St. Boswells – Mounthooly.     

Our lovely hosts gave us a lift to the bridge on the Tweed where we left off yesterday.

Forgot to mention in the last post that I’m with my mate Mel from school days, we meet up for a long-distance walk every year — though these are getting shorter.

With all the rain in the night the river was running a good foot higher and the paths muddy but the morning was dry and the day remained so, only just!

Good progress was made along the river bank. We met a version of Two Blondes Walking   [if you know the reference!]  with a group of primary school kids. There was lots of interest along the way — particularly the pumping station up to an old house. To save the maids carrying the water up they had installed a pumping station using mule power in the upper room. The water from the spring looked crystal clear. Climbing slightly away from the river we came to the hamlet of  Maxton, a cluster of typical Scottish workers’ cottages. We reached the start of a few miles along the line of the Roman Dere Street. At its highest point, there is a stone commemorating The Battle Of Ancrum fought here in 1544 and the mythical Lilliard –                                                                                                                                                           Fair maiden Lilliard
lies under this stane
little was her stature
but muckle was her fame
upon the English loons
she laid monie thumps
and when her legs were cuttit off
she fought upon her stumps.
We had good views back to yesterday’s Eildon Hills, in fact, they remained in the background for several more days. Relief came at the end of this as we dropped into the forest and the lovely Birdhouse Café in the atmospheric Woodside walled garden, This is how cafés should be — walker-friendly, warm and comfy, relaxed atmosphere and excellent fare. Would be perfect on a sunny day with its outside seating. A stretch of walking by the River Teviot provided a pleasant end to the day. Our B&B spot was something from the past with an enthusiastic hostess, countless dogs and no hope for any hotel inspector. Suited us fine.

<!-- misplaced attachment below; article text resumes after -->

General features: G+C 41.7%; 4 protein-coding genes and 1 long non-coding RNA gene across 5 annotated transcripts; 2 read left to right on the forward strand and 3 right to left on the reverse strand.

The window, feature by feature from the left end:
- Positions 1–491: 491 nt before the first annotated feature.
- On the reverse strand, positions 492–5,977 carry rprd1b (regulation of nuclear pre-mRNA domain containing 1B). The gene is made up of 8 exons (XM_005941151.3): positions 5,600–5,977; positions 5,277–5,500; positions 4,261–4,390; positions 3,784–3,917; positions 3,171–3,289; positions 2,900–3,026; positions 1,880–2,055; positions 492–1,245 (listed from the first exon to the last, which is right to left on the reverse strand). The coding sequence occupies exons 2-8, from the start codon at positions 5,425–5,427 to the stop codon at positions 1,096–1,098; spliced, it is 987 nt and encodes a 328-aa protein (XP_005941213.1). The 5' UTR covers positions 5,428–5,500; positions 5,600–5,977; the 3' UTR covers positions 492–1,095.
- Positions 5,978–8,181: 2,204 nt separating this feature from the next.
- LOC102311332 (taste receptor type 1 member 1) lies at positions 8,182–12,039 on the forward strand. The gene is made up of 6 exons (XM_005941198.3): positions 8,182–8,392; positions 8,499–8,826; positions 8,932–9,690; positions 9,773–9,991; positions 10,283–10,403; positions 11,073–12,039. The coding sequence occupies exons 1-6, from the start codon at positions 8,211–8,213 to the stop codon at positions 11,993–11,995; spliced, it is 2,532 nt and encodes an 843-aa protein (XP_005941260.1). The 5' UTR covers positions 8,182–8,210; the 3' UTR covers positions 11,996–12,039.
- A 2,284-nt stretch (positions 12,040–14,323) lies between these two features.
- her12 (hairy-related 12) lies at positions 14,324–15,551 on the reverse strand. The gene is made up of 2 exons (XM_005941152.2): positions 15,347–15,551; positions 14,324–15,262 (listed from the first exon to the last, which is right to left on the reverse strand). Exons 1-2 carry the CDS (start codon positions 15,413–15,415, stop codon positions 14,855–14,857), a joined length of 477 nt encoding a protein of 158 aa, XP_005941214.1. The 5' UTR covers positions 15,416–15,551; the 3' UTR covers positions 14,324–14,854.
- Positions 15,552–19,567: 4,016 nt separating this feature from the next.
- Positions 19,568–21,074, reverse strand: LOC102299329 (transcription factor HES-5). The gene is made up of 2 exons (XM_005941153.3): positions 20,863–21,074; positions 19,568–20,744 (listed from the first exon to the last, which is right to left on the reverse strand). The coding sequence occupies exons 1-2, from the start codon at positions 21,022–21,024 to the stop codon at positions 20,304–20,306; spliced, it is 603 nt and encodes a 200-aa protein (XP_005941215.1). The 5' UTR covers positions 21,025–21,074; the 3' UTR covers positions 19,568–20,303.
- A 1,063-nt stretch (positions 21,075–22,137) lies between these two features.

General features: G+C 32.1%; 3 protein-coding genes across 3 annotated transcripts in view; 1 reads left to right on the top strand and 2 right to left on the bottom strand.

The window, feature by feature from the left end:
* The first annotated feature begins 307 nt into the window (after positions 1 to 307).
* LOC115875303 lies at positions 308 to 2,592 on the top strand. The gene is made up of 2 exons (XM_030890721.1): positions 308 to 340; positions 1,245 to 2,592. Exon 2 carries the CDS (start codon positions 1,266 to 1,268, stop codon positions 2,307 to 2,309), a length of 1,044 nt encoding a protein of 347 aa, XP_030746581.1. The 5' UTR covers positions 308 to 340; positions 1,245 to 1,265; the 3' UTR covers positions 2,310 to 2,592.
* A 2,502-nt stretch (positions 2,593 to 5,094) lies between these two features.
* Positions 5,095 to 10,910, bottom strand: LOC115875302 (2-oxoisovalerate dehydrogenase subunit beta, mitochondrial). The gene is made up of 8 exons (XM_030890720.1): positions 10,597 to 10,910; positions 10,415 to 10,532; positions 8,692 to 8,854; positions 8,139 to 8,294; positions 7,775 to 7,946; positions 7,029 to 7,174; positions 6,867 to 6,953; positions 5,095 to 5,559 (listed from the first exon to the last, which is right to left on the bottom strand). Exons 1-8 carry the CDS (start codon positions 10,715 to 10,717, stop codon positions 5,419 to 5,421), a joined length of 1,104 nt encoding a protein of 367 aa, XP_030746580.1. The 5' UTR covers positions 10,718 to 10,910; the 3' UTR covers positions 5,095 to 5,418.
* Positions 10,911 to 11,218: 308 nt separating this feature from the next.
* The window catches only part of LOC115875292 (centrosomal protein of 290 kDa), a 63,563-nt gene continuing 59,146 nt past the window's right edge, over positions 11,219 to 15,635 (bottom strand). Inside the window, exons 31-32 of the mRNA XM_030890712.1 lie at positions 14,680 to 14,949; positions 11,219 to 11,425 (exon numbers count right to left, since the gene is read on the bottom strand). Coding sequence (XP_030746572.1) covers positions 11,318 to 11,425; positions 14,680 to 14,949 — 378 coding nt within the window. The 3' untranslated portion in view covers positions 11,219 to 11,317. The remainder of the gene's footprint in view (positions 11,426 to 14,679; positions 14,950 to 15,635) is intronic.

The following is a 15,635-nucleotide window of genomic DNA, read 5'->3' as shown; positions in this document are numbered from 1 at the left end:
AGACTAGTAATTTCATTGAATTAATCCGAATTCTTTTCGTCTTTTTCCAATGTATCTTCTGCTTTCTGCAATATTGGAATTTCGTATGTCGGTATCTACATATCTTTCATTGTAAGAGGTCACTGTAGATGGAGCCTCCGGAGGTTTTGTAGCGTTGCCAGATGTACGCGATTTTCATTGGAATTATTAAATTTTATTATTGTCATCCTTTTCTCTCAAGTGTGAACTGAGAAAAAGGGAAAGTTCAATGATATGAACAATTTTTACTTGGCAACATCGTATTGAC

2 thoughts on “ST. CUTHBERT’S WAY – DAY TWO.

  1. Conrad

    So far you have been walking my LEJOG route in reverse. I joined St Cuthbert’s Way about a kilometre south east of Mounthooly having camped at Jedburgh the night before. I walked between the delightful Eldon Hills. As you say they seem to visible from a lot further away than you would expect in relation to their size. I seem to remember being able to see them during three days.

  2. bowlandclimber

    Was chatting about LEJOG the other day and I wonder if I joined up all the smaller LDWs I’ve walked how much would I have left to do. I know its not the same.


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